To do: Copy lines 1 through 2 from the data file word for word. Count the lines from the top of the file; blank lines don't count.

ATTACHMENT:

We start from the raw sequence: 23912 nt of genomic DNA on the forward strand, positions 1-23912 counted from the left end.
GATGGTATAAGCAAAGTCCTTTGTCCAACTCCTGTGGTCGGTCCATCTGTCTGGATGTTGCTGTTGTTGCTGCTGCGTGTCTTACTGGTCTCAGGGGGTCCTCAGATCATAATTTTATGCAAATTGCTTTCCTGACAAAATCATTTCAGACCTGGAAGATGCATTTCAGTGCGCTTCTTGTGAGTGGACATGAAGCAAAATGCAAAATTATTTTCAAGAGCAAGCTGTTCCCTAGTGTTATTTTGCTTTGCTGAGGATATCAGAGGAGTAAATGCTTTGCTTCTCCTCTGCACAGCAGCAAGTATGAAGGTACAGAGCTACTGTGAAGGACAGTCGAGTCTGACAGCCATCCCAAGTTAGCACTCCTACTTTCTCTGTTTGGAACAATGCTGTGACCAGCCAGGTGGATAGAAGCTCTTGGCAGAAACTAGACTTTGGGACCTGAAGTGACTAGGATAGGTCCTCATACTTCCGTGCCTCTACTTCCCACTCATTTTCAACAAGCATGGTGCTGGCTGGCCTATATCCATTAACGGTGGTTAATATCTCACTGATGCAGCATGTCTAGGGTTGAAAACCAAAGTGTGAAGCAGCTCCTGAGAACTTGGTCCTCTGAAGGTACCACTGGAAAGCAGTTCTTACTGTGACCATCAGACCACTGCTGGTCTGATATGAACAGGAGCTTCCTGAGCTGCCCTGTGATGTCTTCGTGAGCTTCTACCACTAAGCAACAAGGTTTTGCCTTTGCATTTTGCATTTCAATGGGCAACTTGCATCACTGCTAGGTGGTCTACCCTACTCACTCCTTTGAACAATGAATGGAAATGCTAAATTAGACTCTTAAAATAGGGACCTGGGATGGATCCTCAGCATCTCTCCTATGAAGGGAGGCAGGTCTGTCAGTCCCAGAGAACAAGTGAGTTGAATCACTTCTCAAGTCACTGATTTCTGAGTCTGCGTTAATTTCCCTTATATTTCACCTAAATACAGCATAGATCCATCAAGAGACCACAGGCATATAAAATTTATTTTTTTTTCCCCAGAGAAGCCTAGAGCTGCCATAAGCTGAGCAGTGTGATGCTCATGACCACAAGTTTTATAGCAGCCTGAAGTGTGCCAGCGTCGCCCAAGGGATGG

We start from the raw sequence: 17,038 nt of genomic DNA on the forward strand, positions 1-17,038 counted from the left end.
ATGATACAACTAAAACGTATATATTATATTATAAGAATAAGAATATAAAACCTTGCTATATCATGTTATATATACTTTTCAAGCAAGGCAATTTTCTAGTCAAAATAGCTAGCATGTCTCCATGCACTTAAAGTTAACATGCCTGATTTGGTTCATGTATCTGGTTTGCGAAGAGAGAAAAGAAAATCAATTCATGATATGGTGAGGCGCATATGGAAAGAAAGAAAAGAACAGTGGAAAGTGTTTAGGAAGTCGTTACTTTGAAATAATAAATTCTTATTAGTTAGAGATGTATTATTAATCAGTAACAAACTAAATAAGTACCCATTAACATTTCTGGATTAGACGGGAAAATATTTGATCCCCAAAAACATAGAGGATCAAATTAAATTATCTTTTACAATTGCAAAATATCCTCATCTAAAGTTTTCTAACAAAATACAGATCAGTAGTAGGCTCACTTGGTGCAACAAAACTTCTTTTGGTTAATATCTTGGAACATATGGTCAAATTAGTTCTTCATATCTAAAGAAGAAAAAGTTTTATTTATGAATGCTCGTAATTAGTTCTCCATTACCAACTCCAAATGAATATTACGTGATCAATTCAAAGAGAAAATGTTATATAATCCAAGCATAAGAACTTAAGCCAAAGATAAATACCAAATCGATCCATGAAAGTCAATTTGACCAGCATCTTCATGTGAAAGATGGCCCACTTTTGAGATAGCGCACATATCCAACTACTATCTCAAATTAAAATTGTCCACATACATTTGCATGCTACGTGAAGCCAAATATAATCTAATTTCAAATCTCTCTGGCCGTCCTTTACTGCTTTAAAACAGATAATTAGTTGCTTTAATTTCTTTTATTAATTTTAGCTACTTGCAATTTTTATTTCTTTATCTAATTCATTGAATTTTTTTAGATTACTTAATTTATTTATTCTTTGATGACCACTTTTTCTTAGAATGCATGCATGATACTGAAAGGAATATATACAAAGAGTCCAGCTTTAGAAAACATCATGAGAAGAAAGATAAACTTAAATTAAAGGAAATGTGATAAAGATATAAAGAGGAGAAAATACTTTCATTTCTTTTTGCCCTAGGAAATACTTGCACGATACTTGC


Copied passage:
We start from the raw sequence: 23912 nt of genomic DNA on the forward strand, positions 1-23912 counted from the left end.
GATGGTATAAGCAAAGTCCTTTGTCCAACTCCTGTGGTCGGTCCATCTGTCTGGATGTTGCTGTTGTTGCTGCTGCGTGTCTTACTGGTCTCAGGGGGTCCTCAGATCATAATTTTATGCAAATTGCTTTCCTGACAAAATCATTTCAGACCTGGAAGATGCATTTCAGTGCGCTTCTTGTGAGTGGACATGAAGCAAAATGCAAAATTATTTTCAAGAGCAAGCTGTTCCCTAGTGTTATTTTGCTTTGCTGAGGATATCAGAGGAGTAAATGCTTTGCTTCTCCTCTGCACAGCAGCAAGTATGAAGGTACAGAGCTACTGTGAAGGACAGTCGAGTCTGACAGCCATCCCAAGTTAGCACTCCTACTTTCTCTGTTTGGAACAATGCTGTGACCAGCCAGGTGGATAGAAGCTCTTGGCAGAAACTAGACTTTGGGACCTGAAGTGACTAGGATAGGTCCTCATACTTCCGTGCCTCTACTTCCCACTCATTTTCAACAAGCATGGTGCTGGCTGGCCTATATCCATTAACGGTGGTTAATATCTCACTGATGCAGCATGTCTAGGGTTGAAAACCAAAGTGTGAAGCAGCTCCTGAGAACTTGGTCCTCTGAAGGTACCACTGGAAAGCAGTTCTTACTGTGACCATCAGACCACTGCTGGTCTGATATGAACAGGAGCTTCCTGAGCTGCCCTGTGATGTCTTCGTGAGCTTCTACCACTAAGCAACAAGGTTTTGCCTTTGCATTTTGCATTTCAATGGGCAACTTGCATCACTGCTAGGTGGTCTACCCTACTCACTCCTTTGAACAATGAATGGAAATGCTAAATTAGACTCTTAAAATAGGGACCTGGGATGGATCCTCAGCATCTCTCCTATGAAGGGAGGCAGGTCTGTCAGTCCCAGAGAACAAGTGAGTTGAATCACTTCTCAAGTCACTGATTTCTGAGTCTGCGTTAATTTCCCTTATATTTCACCTAAATACAGCATAGATCCATCAAGAGACCACAGGCATATAAAATTTATTTTTTTTTCCCCAGAGAAGCCTAGAGCTGCCATAAGCTGAGCAGTGTGATGCTCATGACCACAAGTTTTATAGCAGCCTGAAGTGTGCCAGCGTCGCCCAAGGGATGG